In trying to understand the changes in Turkey in regard to international relations, one of the most functional systems of reference is the neorealist political perspective. The origination of  neorealist perspective is generally attributed to the theorist Kenneth Neal Waltz and it is through this perspective that the situation in Turkey can be read as an example of international anarchy, one of the core principles of the neorealist philosophy.  Although the idea of global anarchy is probably off-putting to many people, the fact remains that international relations do take place without any kind arbitration by an over-riding world government or even a system of enforcable international laws. Doyle and Ickenberry mention in their book New Thinking in International Relations Theory. (1997) that the situational morality of world politics tends to emphasize individual volition rather than adherence to a world order. Therefore, “World politics is defined by the identity of actors who see themselves as representatives of nations, free citizens, members of a class […] each of whom is acting a world political environment that lacks a global source of law and order.” (Ikenberry 9). The lack of global law and order is precisely what Waltz’s theory of global anarchy is intended to address under the philosophy of neorealism.

There are additional factors in the neorealist philosophy that are important in regard to the national security issues that have recently arisen between Turkey and the United States. One of these issues is the fact that neorealists such as Waltz  believe that “”that the international system is conducive to competition and conflict among states,” (Ickenberry, 172).  In other words, by regarding Turkey from the neorealist perspective, the changes within Turkey indicate a change in its orientation to competition and conflict in the global arena. This change in perspective is something that places the United States and Turkey in opposition to one another and it means that Turkey poses a threat to the Unites States both as a competitor for regional influence in the Middle easy, but also a potential enemy in military conflict.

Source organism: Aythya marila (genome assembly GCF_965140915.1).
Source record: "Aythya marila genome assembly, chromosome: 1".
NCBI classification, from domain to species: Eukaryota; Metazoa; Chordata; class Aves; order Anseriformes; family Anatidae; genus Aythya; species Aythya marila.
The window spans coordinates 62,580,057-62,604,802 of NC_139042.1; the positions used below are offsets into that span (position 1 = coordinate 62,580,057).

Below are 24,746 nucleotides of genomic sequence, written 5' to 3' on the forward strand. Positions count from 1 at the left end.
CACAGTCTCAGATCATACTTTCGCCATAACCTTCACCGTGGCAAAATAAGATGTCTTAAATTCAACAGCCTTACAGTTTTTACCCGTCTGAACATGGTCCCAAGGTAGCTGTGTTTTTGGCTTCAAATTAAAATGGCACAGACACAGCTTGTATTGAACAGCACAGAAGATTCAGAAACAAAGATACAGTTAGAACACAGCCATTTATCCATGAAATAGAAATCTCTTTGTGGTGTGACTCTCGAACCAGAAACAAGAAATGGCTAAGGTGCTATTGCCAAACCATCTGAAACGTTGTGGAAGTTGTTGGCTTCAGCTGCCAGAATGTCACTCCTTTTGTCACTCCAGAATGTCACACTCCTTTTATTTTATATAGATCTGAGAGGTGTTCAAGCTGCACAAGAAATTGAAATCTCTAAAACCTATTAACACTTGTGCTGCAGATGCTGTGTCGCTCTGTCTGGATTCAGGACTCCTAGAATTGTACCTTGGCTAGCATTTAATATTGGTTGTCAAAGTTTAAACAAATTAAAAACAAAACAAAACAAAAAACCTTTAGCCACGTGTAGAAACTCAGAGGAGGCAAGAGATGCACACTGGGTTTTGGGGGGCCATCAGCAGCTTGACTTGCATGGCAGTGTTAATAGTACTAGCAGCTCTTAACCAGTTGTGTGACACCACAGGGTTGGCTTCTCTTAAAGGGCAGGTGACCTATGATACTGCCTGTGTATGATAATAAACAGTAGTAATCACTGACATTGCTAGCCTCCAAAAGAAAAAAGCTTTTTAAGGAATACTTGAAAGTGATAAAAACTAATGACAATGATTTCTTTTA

1. Support the descriptions from K Waltz, Henry Nau or any other International Relations writer.

The ideas presented  by Waktz and the neorealist school of political philosophy are supportable by a comparison of those ideas with the developing situation in Turkey and in the Middle East as a whole. The first fundamental principle to understand in this regard is that Turkey’s process of Islamification represents the waning influence of NATO and the United States in the Middle East. Insofar as NATO imposed a  system of international law over the countries attached to it, Turkey remained contained from the overall anarchistic influence that Waltz and the neorealists view as being a default state of international relations. Without the protective overview of NATO, Turkey has devolved into a radical state with regional and global ambitions that are directly in conflict with the designs of NATO and the United States. The biggest concern that faces the United States is, obviously, the way in which Turkey has changed its posture toward the nation of Israel. If, for example, Turkey decides to challenge the blockade of Gaza with it’s navy, the United States will be forced to choose a course of action that will ultimately place the U.S. in conflict with one of its two allies.